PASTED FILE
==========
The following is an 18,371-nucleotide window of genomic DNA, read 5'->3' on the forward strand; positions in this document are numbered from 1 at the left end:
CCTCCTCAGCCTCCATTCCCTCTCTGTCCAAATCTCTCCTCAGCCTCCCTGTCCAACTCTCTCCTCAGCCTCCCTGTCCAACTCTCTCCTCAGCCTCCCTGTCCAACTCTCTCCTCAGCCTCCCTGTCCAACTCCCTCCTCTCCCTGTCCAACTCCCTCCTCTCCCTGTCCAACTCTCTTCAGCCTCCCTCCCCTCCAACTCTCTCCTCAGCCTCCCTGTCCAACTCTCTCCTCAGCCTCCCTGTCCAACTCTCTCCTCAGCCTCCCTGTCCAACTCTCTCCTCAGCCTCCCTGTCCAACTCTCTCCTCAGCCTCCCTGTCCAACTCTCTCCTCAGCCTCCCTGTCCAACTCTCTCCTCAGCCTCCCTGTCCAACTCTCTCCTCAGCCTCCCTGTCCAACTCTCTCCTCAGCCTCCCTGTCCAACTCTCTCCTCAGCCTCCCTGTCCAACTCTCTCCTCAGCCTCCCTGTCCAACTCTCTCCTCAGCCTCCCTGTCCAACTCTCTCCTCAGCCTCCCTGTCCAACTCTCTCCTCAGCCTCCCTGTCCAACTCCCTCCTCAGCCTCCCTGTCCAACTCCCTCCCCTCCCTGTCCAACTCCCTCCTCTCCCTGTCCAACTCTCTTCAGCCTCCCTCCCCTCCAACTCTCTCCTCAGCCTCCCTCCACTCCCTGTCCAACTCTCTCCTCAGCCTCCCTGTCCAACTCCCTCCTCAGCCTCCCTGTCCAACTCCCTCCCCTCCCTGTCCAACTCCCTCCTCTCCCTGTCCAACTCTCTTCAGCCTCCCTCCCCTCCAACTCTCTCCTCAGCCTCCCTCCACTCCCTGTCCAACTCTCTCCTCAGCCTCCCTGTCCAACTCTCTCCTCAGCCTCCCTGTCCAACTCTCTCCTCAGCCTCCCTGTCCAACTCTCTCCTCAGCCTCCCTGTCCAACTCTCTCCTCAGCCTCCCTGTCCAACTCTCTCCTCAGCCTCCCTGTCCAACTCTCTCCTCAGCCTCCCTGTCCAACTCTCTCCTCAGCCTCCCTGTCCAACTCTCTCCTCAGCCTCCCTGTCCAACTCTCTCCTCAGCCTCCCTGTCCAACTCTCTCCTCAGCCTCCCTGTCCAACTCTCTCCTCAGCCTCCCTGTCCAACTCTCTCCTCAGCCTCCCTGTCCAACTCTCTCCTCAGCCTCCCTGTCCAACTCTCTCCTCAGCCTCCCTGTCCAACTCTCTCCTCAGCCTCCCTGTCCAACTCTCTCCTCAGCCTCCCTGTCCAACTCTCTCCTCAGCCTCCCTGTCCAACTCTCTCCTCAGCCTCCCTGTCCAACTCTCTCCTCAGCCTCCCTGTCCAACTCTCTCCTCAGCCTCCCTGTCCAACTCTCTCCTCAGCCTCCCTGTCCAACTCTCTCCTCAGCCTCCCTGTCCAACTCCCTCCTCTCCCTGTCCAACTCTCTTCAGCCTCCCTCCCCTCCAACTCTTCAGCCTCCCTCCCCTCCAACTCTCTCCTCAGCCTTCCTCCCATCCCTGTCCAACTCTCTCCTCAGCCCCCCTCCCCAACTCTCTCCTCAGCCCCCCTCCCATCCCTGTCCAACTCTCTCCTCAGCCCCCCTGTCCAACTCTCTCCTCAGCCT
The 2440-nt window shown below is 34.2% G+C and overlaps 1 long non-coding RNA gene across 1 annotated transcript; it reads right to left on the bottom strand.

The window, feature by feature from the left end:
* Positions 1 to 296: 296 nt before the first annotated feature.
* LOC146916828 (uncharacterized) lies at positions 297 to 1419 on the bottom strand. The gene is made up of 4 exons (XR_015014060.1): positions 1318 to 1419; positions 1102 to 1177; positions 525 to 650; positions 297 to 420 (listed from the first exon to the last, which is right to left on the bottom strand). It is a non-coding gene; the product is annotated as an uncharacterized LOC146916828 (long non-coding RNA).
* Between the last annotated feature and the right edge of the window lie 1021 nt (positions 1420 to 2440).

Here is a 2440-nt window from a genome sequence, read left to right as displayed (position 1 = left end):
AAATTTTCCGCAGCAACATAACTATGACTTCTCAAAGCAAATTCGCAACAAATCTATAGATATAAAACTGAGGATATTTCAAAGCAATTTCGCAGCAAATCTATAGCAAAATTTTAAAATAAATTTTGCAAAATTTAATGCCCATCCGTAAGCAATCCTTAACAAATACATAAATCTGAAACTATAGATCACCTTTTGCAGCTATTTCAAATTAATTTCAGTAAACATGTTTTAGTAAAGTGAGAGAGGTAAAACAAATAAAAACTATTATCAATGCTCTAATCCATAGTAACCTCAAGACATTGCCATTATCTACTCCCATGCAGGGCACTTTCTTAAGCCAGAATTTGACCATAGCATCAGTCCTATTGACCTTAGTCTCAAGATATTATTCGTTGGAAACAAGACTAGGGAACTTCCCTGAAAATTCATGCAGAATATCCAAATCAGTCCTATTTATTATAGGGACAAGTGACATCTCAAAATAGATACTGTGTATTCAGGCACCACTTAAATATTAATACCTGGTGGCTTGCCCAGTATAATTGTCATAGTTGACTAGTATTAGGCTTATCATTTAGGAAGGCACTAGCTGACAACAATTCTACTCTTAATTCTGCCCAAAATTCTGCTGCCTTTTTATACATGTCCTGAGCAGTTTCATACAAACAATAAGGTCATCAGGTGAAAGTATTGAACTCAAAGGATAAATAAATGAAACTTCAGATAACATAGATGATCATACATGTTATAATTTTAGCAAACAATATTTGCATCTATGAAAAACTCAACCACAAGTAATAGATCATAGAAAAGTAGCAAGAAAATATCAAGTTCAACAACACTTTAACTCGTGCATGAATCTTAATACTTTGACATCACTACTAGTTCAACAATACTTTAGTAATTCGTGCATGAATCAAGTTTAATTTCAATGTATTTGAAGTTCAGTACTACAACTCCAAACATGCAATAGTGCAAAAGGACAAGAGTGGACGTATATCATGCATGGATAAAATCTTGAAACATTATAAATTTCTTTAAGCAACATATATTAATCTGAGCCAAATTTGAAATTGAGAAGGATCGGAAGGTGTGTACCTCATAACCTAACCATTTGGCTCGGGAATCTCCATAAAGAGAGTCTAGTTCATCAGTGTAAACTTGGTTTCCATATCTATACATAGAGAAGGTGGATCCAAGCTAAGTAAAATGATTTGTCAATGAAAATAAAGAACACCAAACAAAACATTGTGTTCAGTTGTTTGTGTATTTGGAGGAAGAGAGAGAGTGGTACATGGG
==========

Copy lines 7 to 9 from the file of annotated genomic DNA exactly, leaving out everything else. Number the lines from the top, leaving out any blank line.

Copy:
* Between the last annotated feature and the right edge of the window lie 1021 nt (positions 1420 to 2440).

Here is a 2440-nt window from a genome sequence, read left to right as displayed (position 1 = left end):
AAATTTTCCGCAGCAACATAACTATGACTTCTCAAAGCAAATTCGCAACAAATCTATAGATATAAAACTGAGGATATTTCAAAGCAATTTCGCAGCAAATCTATAGCAAAATTTTAAAATAAATTTTGCAAAATTTAATGCCCATCCGTAAGCAATCCTTAACAAATACATAAATCTGAAACTATAGATCACCTTTTGCAGCTATTTCAAATTAATTTCAGTAAACATGTTTTAGTAAAGTGAGAGAGGTAAAACAAATAAAAACTATTATCAATGCTCTAATCCATAGTAACCTCAAGACATTGCCATTATCTACTCCCATGCAGGGCACTTTCTTAAGCCAGAATTTGACCATAGCATCAGTCCTATTGACCTTAGTCTCAAGATATTATTCGTTGGAAACAAGACTAGGGAACTTCCCTGAAAATTCATGCAGAATATCCAAATCAGTCCTATTTATTATAGGGACAAGTGACATCTCAAAATAGATACTGTGTATTCAGGCACCACTTAAATATTAATACCTGGTGGCTTGCCCAGTATAATTGTCATAGTTGACTAGTATTAGGCTTATCATTTAGGAAGGCACTAGCTGACAACAATTCTACTCTTAATTCTGCCCAAAATTCTGCTGCCTTTTTATACATGTCCTGAGCAGTTTCATACAAACAATAAGGTCATCAGGTGAAAGTATTGAACTCAAAGGATAAATAAATGAAACTTCAGATAACATAGATGATCATACATGTTATAATTTTAGCAAACAATATTTGCATCTATGAAAAACTCAACCACAAGTAATAGATCATAGAAAAGTAGCAAGAAAATATCAAGTTCAACAACACTTTAACTCGTGCATGAATCTTAATACTTTGACATCACTACTAGTTCAACAATACTTTAGTAATTCGTGCATGAATCAAGTTTAATTTCAATGTATTTGAAGTTCAGTACTACAACTCCAAACATGCAATAGTGCAAAAGGACAAGAGTGGACGTATATCATGCATGGATAAAATCTTGAAACATTATAAATTTCTTTAAGCAACATATATTAATCTGAGCCAAATTTGAAATTGAGAAGGATCGGAAGGTGTGTACCTCATAACCTAACCATTTGGCTCGGGAATCTCCATAAAGAGAGTCTAGTTCATCAGTGTAAACTTGGTTTCCATATCTATACATAGAGAAGGTGGATCCAAGCTAAGTAAAATGATTTGTCAATGAAAATAAAGAACACCAAACAAAACATTGTGTTCAGTTGTTTGTGTATTTGGAGGAAGAGAGAGAGTGGTACATGGG